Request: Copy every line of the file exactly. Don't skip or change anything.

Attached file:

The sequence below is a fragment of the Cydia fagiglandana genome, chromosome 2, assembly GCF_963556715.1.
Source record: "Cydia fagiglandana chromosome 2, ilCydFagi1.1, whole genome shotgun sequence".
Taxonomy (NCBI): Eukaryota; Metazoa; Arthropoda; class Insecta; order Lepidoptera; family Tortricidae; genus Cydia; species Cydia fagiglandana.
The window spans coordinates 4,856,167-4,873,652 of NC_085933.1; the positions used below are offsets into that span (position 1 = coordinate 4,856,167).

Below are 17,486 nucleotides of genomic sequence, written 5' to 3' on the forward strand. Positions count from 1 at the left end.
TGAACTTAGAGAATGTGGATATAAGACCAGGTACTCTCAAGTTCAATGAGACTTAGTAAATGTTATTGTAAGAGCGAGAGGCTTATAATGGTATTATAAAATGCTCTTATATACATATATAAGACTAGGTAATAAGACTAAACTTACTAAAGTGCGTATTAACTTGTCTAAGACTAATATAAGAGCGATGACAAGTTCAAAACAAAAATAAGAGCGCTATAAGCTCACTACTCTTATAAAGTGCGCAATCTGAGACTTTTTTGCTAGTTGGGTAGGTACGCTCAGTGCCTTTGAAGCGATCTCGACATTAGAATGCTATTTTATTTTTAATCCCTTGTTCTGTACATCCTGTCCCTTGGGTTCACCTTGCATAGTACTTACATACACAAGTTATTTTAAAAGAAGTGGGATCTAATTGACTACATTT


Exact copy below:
The sequence below is a fragment of the Cydia fagiglandana genome, chromosome 2, assembly GCF_963556715.1.
Source record: "Cydia fagiglandana chromosome 2, ilCydFagi1.1, whole genome shotgun sequence".
Taxonomy (NCBI): Eukaryota; Metazoa; Arthropoda; class Insecta; order Lepidoptera; family Tortricidae; genus Cydia; species Cydia fagiglandana.
The window spans coordinates 4,856,167-4,873,652 of NC_085933.1; the positions used below are offsets into that span (position 1 = coordinate 4,856,167).

Below are 17,486 nucleotides of genomic sequence, written 5' to 3' on the forward strand. Positions count from 1 at the left end.
TGAACTTAGAGAATGTGGATATAAGACCAGGTACTCTCAAGTTCAATGAGACTTAGTAAATGTTATTGTAAGAGCGAGAGGCTTATAATGGTATTATAAAATGCTCTTATATACATATATAAGACTAGGTAATAAGACTAAACTTACTAAAGTGCGTATTAACTTGTCTAAGACTAATATAAGAGCGATGACAAGTTCAAAACAAAAATAAGAGCGCTATAAGCTCACTACTCTTATAAAGTGCGCAATCTGAGACTTTTTTGCTAGTTGGGTAGGTACGCTCAGTGCCTTTGAAGCGATCTCGACATTAGAATGCTATTTTATTTTTAATCCCTTGTTCTGTACATCCTGTCCCTTGGGTTCACCTTGCATAGTACTTACATACACAAGTTATTTTAAAAGAAGTGGGATCTAATTGACTACATTT